Lady Warsi's decision not to take part in the debate follows allegations that David Cameron banned her from attending a prominent Muslim conference in London last weekend.
She personally paid for potential customers, one of whom was in negotiations over a deal with her firm, to attend a Conservative Party lunch with the Prime Minister last month.
The Sunday Telegraph has also learnt that her business partner, Abid Hussain, a former activist with a radical Islamic group who has a conviction for violence, secured an invitation to meet David Cameron at Downing Street, raising questions over the Prime Minister's security.
A man who had once been a prominent activist in Hizb ut Tahrir, a group which wants Britain to be run under stritct Islamic law, shook hands with David Cameron in the drawing room of 10 Downing Street.
It was a moment that, for Abid Hussain, must live long in the memory.
He was standing in the drawing room of No10 shaking the hand of the Prime Minister.
It was an extraordinary turn of events for a man who had once been a prominent activist in Hizb ut Tahrir, a group which wants to overthrow Britain’s democracy and replace it with a state run under strict Islamic law.
He was introduced to David Cameron at an event to celebrate the festival of Eid which had been organised by Downing Street with the help of Baroness Warsi, the Conservative Party co-chairman, and her office.
Whether it was the Cabinet minister who put his name on the guest list for the event in November 2010 is unclear, but what was not known at the time was that Mr Hussain was actually Lady Warsi’s business partner: they are the joint owners of a company.
Mr Hussain, a second cousin of Lady Warsi’s husband, had also recently returned from Pakistan where he “assisted” her and the British high commissioner on a ministerial visit.
There are now questions about whether Downing Street knew two other facts about the man given access to the Prime Minister and the heart of government: firstly, that he was involved in an extremist group that Mr Cameron had pledged to ban, and secondly that he has a conviction for a violent assault during his younger days in Sheffield.
Whatever the answers to those questions, Mr Hussain attended another reception with Mr Cameron last month, when Lady Warsi invited him to the launch of the Conservative Friends of Pakistan, a party interest group designed to foster better understanding with the Asian nation and the huge Pakistani community in Britain.
Lady Warsi paid for Mr Hussain and her husband, Iftikhar Azam, to bring a group of business contacts of their firm, Rupert’s Recipes, to the fund-raising lunch at the Savoy Hotel in the Strand.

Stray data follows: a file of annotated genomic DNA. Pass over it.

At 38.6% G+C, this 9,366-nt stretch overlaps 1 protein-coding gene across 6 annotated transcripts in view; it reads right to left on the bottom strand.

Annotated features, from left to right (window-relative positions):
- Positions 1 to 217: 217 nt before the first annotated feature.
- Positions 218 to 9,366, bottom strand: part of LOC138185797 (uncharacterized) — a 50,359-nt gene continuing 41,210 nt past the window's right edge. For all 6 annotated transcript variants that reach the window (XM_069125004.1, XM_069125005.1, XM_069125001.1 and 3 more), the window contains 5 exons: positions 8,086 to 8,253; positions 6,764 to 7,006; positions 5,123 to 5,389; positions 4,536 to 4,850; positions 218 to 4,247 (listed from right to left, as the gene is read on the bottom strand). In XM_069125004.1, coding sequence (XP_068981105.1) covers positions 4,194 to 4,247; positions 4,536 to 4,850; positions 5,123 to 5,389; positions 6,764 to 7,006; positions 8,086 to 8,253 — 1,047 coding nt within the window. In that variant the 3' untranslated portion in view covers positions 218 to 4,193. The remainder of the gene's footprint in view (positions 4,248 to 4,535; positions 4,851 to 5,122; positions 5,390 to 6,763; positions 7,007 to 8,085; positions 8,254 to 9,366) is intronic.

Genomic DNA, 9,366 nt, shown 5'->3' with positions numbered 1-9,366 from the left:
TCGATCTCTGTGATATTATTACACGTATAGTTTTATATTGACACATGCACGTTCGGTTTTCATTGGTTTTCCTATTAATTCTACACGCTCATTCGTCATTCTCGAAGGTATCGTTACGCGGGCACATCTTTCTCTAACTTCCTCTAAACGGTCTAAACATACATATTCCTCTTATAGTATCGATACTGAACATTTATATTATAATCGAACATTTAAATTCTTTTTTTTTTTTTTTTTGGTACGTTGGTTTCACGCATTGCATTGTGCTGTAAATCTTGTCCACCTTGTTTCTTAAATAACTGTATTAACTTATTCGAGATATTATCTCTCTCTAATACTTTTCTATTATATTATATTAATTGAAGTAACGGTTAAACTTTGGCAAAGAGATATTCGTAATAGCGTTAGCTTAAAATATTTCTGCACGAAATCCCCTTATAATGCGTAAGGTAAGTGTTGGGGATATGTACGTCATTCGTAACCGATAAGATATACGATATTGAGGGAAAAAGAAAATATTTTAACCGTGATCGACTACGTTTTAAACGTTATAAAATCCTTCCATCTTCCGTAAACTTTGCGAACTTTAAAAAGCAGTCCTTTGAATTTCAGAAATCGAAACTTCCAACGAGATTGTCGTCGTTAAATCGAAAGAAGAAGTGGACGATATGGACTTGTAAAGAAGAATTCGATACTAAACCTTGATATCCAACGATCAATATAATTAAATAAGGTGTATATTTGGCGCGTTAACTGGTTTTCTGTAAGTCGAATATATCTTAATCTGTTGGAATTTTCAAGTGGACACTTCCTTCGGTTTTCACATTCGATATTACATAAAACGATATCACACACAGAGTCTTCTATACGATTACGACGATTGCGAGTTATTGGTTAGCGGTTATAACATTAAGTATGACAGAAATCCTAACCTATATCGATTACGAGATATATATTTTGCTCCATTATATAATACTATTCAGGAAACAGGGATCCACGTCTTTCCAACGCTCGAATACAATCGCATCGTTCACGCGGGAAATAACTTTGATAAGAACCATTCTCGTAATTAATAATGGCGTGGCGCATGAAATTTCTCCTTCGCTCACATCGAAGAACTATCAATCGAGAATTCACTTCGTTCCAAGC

The launch was planned by Lady Warsi with the help of her special adviser Naweed Khan and her personal assistant Gulsum Aytac, who between them had written the Friends of Pakistan group’s mission statement and strategy and drawn up its structure.
The final guest list was a who’s who of wealthy and successful British Pakistanis.
Entrepreneurs, bankers, property developers and diplomats all paid between £2,000 to £5,000 for a table alongside Mr Cameron and Yousuf Raza Gilani, the Pakistani prime minister.
On table 15 were eight guests of Rupert’s Recipes, the Sheffield spice supply business which, company documents published in February show, was 60 per cent owned by Lady Warsi.
Mr Azam sent the names of the guests to Conservative Central Office using his Rupert’s Recipes email account. Lady Warsi sat on the VIP table with Mr Cameron and Mr Gilani.
On the Rupert’s Recipes table was Mr Hussain and Mohammed Johngir Saddiq — “Big John”, the millionaire boss of a chain of Birmingham fish and chip shops bearing his nickname.
The photographers captured a smiling and laughing Mr Saddiq with his arm around Mr Hussain.
Other guests included Fareed Nasir, the owner of Chunky Chicken, a fast food franchise with outlets across the North West, the Midlands, Cardiff and Newcastle upon Tyne, several other Asian restaurateurs and the owner of a leading halal meat wholesaler.
Whether business was discussed as Lady Warsi’s guests enjoyed a three-course lunch, with a vegetarian starter, breaded chicken main course and a kheer rice pudding with ice cream, is not known.
But several of those invited to accept the minister’s hospitality were certainly in a position buy the spices and fried chicken and fish mixes in which Rupert’s Recipes specialises — and Mr Nasir says he was in negotiation to do precisely that.
For Lady Warsi the day was a triumph. She looked relaxed and happy as she stood alongside her husband, and with her mother and father and sisters, who were also invited and sat on a second table paid for by the minister.
She told the gathering that it was “obvious that a modern progressive Conservative Party should reach out to say that our relationship with British Pakistanis should be broader and deeper, that our relationship with Pakistan should be broader and deeper, and that the Conservative Party should become the natural home of many many enterprising Pakistanis”.
In response, Mr Cameron described Lady Warsi as an “extraordinary political talent”, thanking guests for coming to an event at which, he said, “the majority of the Cabinet” were present.
He added: “I am proud that I am the first British prime minister to have a Muslim woman in my Cabinet.”
But by mixing business with politics, by failing to declare her business activities, and by allying herself with a business partner with a dubious past, Lady Warsi may have put that place in history in doubt.